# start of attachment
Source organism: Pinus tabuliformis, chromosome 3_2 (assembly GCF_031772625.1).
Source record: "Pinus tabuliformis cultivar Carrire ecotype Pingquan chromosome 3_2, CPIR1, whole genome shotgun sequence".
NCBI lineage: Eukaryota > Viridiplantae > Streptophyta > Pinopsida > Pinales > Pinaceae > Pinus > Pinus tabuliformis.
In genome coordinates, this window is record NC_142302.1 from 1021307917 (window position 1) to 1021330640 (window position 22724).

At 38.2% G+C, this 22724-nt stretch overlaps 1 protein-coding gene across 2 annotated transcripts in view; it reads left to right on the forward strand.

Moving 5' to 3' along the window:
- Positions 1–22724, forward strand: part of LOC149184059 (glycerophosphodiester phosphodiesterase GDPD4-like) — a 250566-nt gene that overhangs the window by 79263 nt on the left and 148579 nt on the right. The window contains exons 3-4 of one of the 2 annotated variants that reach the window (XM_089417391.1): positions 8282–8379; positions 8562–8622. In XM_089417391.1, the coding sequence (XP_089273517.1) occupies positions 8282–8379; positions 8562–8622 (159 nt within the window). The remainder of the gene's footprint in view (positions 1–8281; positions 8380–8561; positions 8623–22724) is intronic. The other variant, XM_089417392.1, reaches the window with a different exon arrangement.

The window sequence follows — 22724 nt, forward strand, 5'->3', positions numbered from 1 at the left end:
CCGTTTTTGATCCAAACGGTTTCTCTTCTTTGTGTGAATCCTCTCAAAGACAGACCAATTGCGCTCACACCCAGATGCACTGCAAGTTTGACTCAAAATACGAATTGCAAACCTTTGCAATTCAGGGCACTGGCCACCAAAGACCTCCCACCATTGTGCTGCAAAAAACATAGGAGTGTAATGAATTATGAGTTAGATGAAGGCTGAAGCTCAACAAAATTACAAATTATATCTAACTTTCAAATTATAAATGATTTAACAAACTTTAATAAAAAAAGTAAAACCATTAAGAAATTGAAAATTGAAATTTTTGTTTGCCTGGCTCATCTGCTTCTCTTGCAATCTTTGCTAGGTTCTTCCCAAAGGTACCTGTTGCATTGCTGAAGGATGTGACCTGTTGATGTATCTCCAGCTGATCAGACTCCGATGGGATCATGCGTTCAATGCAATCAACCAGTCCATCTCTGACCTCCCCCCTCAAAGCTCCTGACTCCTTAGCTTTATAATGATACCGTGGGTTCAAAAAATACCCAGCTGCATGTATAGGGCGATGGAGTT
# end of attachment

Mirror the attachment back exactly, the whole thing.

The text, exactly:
Source organism: Pinus tabuliformis, chromosome 3_2 (assembly GCF_031772625.1).
Source record: "Pinus tabuliformis cultivar Carrire ecotype Pingquan chromosome 3_2, CPIR1, whole genome shotgun sequence".
NCBI lineage: Eukaryota > Viridiplantae > Streptophyta > Pinopsida > Pinales > Pinaceae > Pinus > Pinus tabuliformis.
In genome coordinates, this window is record NC_142302.1 from 1021307917 (window position 1) to 1021330640 (window position 22724).

At 38.2% G+C, this 22724-nt stretch overlaps 1 protein-coding gene across 2 annotated transcripts in view; it reads left to right on the forward strand.

Moving 5' to 3' along the window:
- Positions 1–22724, forward strand: part of LOC149184059 (glycerophosphodiester phosphodiesterase GDPD4-like) — a 250566-nt gene that overhangs the window by 79263 nt on the left and 148579 nt on the right. The window contains exons 3-4 of one of the 2 annotated variants that reach the window (XM_089417391.1): positions 8282–8379; positions 8562–8622. In XM_089417391.1, the coding sequence (XP_089273517.1) occupies positions 8282–8379; positions 8562–8622 (159 nt within the window). The remainder of the gene's footprint in view (positions 1–8281; positions 8380–8561; positions 8623–22724) is intronic. The other variant, XM_089417392.1, reaches the window with a different exon arrangement.

The window sequence follows — 22724 nt, forward strand, 5'->3', positions numbered from 1 at the left end:
CCGTTTTTGATCCAAACGGTTTCTCTTCTTTGTGTGAATCCTCTCAAAGACAGACCAATTGCGCTCACACCCAGATGCACTGCAAGTTTGACTCAAAATACGAATTGCAAACCTTTGCAATTCAGGGCACTGGCCACCAAAGACCTCCCACCATTGTGCTGCAAAAAACATAGGAGTGTAATGAATTATGAGTTAGATGAAGGCTGAAGCTCAACAAAATTACAAATTATATCTAACTTTCAAATTATAAATGATTTAACAAACTTTAATAAAAAAAGTAAAACCATTAAGAAATTGAAAATTGAAATTTTTGTTTGCCTGGCTCATCTGCTTCTCTTGCAATCTTTGCTAGGTTCTTCCCAAAGGTACCTGTTGCATTGCTGAAGGATGTGACCTGTTGATGTATCTCCAGCTGATCAGACTCCGATGGGATCATGCGTTCAATGCAATCAACCAGTCCATCTCTGACCTCCCCCCTCAAAGCTCCTGACTCCTTAGCTTTATAATGATACCGTGGGTTCAAAAAATACCCAGCTGCATGTATAGGGCGATGGAGTT